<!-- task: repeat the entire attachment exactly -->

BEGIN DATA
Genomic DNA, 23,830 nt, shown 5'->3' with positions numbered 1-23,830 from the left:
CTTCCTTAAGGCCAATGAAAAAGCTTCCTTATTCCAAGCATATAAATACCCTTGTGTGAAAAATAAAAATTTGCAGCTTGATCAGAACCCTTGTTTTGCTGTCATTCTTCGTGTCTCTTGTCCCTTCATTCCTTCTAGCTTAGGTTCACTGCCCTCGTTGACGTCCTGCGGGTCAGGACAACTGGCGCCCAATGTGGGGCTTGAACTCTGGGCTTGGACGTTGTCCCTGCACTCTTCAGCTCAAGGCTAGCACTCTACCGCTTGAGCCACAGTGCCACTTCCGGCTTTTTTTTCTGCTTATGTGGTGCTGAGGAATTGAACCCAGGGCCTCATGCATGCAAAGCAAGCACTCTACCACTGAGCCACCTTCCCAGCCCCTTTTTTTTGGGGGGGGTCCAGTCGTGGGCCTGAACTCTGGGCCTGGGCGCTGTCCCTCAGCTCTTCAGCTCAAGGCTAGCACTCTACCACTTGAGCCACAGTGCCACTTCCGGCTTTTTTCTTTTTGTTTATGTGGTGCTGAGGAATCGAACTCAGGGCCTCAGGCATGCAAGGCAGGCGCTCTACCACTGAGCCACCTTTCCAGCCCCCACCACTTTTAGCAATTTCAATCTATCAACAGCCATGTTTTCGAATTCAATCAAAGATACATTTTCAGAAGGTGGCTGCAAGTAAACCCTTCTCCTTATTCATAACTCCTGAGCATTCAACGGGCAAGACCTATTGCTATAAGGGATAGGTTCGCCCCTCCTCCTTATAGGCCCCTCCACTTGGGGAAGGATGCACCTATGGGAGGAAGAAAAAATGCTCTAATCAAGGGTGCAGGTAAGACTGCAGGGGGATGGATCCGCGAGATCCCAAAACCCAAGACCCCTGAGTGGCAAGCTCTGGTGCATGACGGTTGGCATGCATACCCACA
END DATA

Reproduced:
Genomic DNA, 23,830 nt, shown 5'->3' with positions numbered 1-23,830 from the left:
CTTCCTTAAGGCCAATGAAAAAGCTTCCTTATTCCAAGCATATAAATACCCTTGTGTGAAAAATAAAAATTTGCAGCTTGATCAGAACCCTTGTTTTGCTGTCATTCTTCGTGTCTCTTGTCCCTTCATTCCTTCTAGCTTAGGTTCACTGCCCTCGTTGACGTCCTGCGGGTCAGGACAACTGGCGCCCAATGTGGGGCTTGAACTCTGGGCTTGGACGTTGTCCCTGCACTCTTCAGCTCAAGGCTAGCACTCTACCGCTTGAGCCACAGTGCCACTTCCGGCTTTTTTTTCTGCTTATGTGGTGCTGAGGAATTGAACCCAGGGCCTCATGCATGCAAAGCAAGCACTCTACCACTGAGCCACCTTCCCAGCCCCTTTTTTTTGGGGGGGGTCCAGTCGTGGGCCTGAACTCTGGGCCTGGGCGCTGTCCCTCAGCTCTTCAGCTCAAGGCTAGCACTCTACCACTTGAGCCACAGTGCCACTTCCGGCTTTTTTCTTTTTGTTTATGTGGTGCTGAGGAATCGAACTCAGGGCCTCAGGCATGCAAGGCAGGCGCTCTACCACTGAGCCACCTTTCCAGCCCCCACCACTTTTAGCAATTTCAATCTATCAACAGCCATGTTTTCGAATTCAATCAAAGATACATTTTCAGAAGGTGGCTGCAAGTAAACCCTTCTCCTTATTCATAACTCCTGAGCATTCAACGGGCAAGACCTATTGCTATAAGGGATAGGTTCGCCCCTCCTCCTTATAGGCCCCTCCACTTGGGGAAGGATGCACCTATGGGAGGAAGAAAAAATGCTCTAATCAAGGGTGCAGGTAAGACTGCAGGGGGATGGATCCGCGAGATCCCAAAACCCAAGACCCCTGAGTGGCAAGCTCTGGTGCATGACGGTTGGCATGCATACCCACA